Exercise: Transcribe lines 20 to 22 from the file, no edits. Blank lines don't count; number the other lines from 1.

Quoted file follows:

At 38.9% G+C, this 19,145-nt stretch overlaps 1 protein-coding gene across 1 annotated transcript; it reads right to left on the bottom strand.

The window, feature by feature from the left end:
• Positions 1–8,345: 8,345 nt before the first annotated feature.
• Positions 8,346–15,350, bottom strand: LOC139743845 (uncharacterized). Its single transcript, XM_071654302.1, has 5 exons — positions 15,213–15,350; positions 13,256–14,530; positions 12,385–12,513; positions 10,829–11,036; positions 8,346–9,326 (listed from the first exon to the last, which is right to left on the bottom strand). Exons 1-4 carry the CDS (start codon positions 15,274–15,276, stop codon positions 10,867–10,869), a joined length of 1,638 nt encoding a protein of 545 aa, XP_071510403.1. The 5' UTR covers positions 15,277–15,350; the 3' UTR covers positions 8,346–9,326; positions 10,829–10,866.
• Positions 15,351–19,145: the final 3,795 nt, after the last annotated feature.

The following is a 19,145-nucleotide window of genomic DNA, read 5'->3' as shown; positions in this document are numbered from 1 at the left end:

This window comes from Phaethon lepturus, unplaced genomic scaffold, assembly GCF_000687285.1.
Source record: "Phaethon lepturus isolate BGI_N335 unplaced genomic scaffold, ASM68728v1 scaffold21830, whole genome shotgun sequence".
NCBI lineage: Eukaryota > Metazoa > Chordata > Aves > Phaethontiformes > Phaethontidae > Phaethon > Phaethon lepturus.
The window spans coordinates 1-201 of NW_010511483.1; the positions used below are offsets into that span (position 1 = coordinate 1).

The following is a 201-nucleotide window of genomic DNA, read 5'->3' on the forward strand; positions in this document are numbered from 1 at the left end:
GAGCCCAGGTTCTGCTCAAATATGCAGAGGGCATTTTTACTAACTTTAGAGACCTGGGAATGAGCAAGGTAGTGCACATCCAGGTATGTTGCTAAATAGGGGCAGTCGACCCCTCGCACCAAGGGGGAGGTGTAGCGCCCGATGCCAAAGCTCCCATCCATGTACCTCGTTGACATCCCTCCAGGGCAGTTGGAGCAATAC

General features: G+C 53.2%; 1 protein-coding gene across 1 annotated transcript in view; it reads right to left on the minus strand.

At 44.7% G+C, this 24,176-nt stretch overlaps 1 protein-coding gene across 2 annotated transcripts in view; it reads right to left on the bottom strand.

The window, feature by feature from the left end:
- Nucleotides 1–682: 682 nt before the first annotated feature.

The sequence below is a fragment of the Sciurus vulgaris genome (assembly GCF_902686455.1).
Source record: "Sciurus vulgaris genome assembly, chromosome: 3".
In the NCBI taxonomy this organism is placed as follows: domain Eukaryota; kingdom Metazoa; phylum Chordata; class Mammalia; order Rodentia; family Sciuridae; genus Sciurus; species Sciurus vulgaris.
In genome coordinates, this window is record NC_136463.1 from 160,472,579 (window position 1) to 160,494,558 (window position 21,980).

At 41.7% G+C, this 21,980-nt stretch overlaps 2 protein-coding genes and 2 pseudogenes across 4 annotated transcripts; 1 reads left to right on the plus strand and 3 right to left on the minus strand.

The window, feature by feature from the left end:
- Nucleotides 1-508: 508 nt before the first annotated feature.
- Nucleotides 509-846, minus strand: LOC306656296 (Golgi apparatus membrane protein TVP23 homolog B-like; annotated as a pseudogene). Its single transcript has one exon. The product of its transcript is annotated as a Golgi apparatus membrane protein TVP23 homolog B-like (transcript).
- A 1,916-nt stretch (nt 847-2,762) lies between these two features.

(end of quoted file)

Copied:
In genome coordinates, this window is record NC_136463.1 from 160,472,579 (window position 1) to 160,494,558 (window position 21,980).

At 41.7% G+C, this 21,980-nt stretch overlaps 2 protein-coding genes and 2 pseudogenes across 4 annotated transcripts; 1 reads left to right on the plus strand and 3 right to left on the minus strand.

The window, feature by feature from the left end: